At the same time, researchers conducted in-depth molecular analyses of the lung cancer lines, including identification of genome mutations and protein expression. This information, paired with whether or not an individual cancer cell line was sensitive to a particular chemical, allowed the researchers to develop a set of biomarkers – indicators that could be used to determine if a particular cancer will respond to one of the 170 chemical compounds.

The final step of the study was determining how the drugs acts on the cancer. “We scoured existing knowledge and were able to come up with the target for several examples to complete the third leg of the triad,” said Dr. Roth, who holds the Diane and Hal Brierley Distinguished Chair in Biomedical Research at UT Southwestern, which is recognizing its 75th anniversary this year.

The first author on the Cell paper describing the group’s findings is Dr. Elizabeth McMillan, a former UT Southwestern Graduate School of Biomedical Sciences student, who developed sophisticated computational biology approaches to analyze the massive amount of data.

Other UT Southwestern faculty members who contributed to this research are Dr. Luc Girard, Assistant Professor of Pharmacology and with the Hamon Center for Therapeutic Oncology Research; Dr. Noelle Williams, Professor of Biochemistry; Dr. Ralph DeBerardinis, with Children’s Medical Center Research Institute at UT Southwestern and the Eugene McDermott Center for Human Growth and Development, and Chief of Pediatric Genetics and Metabolism. Dr. Gazdar holds the W. Ray Wallace Distinguished Chair in Molecular Oncology Research. Dr. DeBerardinis holds the Joel B. Steinberg, M.D. Chair in Pediatrics.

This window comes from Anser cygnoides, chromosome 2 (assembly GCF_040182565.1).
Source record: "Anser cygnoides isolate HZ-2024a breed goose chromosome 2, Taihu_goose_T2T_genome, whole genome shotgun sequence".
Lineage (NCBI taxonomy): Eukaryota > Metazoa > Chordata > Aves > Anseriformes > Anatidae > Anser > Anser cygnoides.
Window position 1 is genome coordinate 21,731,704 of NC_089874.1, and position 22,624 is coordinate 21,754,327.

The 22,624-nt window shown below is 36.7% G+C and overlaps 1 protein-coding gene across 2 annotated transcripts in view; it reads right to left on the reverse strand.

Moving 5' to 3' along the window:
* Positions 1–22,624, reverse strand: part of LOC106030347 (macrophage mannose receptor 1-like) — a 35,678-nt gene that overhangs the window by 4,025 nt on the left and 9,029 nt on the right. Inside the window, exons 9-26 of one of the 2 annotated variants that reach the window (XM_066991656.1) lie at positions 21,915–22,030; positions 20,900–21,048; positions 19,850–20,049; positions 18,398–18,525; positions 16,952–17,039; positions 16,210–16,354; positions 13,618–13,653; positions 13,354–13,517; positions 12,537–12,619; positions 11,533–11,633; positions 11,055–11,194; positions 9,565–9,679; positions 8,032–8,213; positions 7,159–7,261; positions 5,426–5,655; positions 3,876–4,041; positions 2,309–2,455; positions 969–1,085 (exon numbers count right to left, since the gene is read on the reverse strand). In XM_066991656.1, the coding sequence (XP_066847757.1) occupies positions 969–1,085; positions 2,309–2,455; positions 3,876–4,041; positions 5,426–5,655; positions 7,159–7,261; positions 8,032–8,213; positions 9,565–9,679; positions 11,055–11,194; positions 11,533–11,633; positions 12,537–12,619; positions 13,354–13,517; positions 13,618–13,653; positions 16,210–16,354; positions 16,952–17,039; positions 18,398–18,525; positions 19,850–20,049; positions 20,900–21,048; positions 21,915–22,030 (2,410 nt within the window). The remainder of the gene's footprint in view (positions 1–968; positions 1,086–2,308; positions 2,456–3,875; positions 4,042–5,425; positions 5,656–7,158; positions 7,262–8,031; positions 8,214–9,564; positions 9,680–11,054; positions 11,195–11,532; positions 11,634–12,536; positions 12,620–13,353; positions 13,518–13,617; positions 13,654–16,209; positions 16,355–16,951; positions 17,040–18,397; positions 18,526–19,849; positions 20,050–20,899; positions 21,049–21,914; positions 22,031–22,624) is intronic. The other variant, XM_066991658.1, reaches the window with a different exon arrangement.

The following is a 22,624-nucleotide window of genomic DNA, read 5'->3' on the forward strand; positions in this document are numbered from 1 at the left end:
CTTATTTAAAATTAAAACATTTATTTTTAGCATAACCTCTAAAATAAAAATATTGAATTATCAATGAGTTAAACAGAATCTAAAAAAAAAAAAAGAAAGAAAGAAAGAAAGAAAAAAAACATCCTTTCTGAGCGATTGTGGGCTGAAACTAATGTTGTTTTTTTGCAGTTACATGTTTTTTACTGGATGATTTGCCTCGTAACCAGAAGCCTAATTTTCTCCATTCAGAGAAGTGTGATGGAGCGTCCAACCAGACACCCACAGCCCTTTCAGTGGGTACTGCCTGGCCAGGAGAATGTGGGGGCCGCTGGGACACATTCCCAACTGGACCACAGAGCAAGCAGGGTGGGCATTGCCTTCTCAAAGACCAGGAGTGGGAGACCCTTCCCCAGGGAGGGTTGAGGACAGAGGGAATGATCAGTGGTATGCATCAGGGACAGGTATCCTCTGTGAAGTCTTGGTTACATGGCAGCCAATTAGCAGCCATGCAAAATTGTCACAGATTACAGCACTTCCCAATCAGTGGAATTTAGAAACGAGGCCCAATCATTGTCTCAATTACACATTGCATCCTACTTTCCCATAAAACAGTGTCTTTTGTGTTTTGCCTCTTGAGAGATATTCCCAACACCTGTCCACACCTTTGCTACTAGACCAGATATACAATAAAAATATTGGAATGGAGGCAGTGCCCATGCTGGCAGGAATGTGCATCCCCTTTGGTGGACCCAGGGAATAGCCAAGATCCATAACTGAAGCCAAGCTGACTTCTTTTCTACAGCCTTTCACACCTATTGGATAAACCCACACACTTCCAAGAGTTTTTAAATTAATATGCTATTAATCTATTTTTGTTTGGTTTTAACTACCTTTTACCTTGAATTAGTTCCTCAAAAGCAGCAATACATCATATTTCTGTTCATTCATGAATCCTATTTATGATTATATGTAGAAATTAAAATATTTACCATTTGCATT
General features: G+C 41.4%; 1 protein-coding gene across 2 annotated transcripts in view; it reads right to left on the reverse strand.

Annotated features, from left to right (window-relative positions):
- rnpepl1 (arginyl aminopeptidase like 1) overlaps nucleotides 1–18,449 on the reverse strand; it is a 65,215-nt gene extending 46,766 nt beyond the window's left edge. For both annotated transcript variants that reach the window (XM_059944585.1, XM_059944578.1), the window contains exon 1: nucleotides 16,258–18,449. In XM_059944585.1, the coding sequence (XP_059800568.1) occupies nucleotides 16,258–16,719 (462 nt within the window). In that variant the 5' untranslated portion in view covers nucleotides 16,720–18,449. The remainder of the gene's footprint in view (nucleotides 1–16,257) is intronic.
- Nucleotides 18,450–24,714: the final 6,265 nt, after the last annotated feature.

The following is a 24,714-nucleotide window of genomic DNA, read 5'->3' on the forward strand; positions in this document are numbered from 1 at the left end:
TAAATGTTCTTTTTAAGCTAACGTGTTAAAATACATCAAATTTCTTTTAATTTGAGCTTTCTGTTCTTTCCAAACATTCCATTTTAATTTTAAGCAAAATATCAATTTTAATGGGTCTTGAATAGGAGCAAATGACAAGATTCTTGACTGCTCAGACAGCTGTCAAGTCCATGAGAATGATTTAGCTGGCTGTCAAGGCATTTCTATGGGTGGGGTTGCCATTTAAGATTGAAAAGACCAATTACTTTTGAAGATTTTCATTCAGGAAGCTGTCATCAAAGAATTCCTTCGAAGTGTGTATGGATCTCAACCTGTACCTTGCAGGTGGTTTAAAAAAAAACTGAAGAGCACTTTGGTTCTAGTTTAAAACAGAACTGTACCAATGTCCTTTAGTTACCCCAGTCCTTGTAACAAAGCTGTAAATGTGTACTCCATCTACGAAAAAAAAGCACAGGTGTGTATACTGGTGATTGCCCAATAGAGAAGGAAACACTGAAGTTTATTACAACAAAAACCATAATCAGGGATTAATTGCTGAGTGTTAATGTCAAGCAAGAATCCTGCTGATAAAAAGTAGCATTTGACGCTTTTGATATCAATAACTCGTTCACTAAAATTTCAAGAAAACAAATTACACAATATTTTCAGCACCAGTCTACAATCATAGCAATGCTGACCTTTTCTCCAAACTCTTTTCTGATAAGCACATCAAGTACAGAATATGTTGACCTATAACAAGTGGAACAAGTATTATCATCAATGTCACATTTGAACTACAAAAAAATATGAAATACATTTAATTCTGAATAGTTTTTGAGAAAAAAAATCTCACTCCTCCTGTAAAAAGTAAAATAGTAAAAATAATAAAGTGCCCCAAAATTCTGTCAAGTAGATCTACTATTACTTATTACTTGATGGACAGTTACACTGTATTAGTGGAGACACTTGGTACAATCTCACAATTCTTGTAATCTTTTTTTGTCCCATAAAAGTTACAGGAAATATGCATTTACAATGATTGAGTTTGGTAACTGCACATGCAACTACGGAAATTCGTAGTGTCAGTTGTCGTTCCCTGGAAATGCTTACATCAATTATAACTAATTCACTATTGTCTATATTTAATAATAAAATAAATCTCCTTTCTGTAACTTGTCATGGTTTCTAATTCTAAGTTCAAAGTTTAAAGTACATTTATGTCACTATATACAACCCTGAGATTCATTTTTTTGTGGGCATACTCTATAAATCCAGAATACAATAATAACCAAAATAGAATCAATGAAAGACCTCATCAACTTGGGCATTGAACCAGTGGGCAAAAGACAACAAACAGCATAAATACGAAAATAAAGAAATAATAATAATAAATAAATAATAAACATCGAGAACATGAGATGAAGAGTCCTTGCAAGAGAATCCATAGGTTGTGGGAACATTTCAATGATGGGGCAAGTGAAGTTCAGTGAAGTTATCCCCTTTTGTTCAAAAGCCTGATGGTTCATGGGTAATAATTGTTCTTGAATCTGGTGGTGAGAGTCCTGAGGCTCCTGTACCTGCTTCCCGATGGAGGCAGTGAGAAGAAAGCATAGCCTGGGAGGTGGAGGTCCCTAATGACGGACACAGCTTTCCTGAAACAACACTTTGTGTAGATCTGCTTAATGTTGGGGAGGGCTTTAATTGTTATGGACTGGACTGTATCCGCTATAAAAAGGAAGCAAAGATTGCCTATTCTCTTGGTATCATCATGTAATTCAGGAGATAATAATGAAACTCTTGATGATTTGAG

This work was supported by grants from the National Institutes of Health; the Cancer Prevention and Research Institute of Texas; the Robert Welch Foundation; and the Ministry of Health and Welfare, Republic of Korea. Dr. Minna, holds a National Cancer Institute Specialized Program of Research Excellence (SPORE) grant, in conjunction with M.D. Anderson Cancer Center. The UT Southwestern SPORE is one of just three lung cancer SPORE grants nationally. SPORE grants support programs that have strong basic and applied research programs, and projects that will result in new and diverse approaches to the prevention and treatment of cancer.